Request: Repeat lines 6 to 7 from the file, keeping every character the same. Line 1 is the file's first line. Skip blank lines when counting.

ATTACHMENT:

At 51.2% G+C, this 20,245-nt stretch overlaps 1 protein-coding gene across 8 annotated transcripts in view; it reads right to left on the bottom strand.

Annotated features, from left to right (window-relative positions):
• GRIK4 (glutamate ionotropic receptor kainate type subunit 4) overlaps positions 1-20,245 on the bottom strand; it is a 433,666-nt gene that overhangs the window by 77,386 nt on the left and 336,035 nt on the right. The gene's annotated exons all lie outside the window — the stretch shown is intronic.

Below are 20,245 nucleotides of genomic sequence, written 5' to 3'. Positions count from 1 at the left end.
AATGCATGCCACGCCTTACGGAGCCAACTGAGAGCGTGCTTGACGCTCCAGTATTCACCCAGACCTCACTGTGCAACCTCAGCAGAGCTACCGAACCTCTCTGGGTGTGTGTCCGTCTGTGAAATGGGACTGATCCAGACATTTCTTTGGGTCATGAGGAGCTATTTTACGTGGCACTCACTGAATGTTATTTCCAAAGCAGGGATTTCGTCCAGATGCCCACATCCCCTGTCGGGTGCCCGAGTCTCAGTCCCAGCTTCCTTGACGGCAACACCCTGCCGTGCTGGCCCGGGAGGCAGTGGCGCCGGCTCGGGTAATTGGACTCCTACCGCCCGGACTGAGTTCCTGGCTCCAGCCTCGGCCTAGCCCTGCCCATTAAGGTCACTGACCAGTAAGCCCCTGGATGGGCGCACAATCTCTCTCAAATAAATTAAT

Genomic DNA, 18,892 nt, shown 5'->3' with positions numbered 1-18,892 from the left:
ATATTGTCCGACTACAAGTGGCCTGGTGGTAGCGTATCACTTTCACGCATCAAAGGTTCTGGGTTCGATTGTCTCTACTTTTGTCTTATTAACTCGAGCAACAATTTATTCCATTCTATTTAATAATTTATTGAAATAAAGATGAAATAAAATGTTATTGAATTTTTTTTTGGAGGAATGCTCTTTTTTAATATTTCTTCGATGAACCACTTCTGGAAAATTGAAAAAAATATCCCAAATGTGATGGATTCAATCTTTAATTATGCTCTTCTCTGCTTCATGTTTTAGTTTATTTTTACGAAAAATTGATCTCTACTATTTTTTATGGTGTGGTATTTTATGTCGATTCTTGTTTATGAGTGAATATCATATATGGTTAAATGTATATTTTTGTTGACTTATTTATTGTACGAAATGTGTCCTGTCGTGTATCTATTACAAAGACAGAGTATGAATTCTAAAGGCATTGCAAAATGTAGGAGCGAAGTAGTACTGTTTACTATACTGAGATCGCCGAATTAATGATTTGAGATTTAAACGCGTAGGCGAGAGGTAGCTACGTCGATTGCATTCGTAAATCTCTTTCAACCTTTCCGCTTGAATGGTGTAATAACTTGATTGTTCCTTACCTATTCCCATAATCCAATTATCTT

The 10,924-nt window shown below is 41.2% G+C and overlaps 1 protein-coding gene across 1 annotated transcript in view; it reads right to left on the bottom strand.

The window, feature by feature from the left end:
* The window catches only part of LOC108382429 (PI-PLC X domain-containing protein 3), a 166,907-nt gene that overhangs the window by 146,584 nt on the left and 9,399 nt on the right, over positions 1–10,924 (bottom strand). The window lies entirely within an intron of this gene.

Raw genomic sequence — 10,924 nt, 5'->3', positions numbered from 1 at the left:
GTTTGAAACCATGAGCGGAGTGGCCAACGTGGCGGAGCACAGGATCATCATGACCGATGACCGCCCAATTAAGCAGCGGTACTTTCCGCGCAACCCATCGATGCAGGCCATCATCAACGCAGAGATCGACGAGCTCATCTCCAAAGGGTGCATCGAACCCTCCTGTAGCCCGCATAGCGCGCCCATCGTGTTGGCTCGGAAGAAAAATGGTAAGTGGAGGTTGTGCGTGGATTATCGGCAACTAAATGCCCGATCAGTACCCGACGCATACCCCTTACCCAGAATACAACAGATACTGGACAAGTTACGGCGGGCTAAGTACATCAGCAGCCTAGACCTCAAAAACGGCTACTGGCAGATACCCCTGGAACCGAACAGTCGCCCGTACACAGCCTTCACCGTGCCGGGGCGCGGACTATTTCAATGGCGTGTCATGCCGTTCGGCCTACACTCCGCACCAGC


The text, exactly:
Genomic DNA, 18,892 nt, shown 5'->3' with positions numbered 1-18,892 from the left:
ATATTGTCCGACTACAAGTGGCCTGGTGGTAGCGTATCACTTTCACGCATCAAAGGTTCTGGGTTCGATTGTCTCTACTTTTGTCTTATTAACTCGAGCAACAATTTATTCCATTCTATTTAATAATTTATTGAAATAAAGATGAAATAAAATGTTATTGAATTTTTTTTTGGAGGAATGCTCTTTTTTAATATTTCTTCGATGAACCACTTCTGGAAAATTGAAAAAAATATCCCAAATGTGATGGATTCAATCTTTAATTATGCTCTTCTCTGCTTCATGTTTTAGTTTATTTTTACGAAAAATTGATCTCTACTATTTTTTATGGTGTGGTATTTTATGTCGATTCTTGTTTATGAGTGAATATCATATATGGTTAAATGTATATTTTTGTTGACTTATTTATTGTACGAAATGTGTCCTGTCGTGTATCTATTACAAAGACAGAGTATGAATTCTAAAGGCATTGCAAAATGTAGGAGCGAAGTAGTACTGTTTACTATACTGAGATCGCCGAATTAATGATTTGAGATTTAAACGCGTAGGCGAGAGGTAGCTACGTCGATTGCATTCGTAAATCTCTTTCAACCTTTCCGCTTGAATGGTGTAATAACTTGATTGTTCCTTACCTATTCCCATAATCCAATTATCTT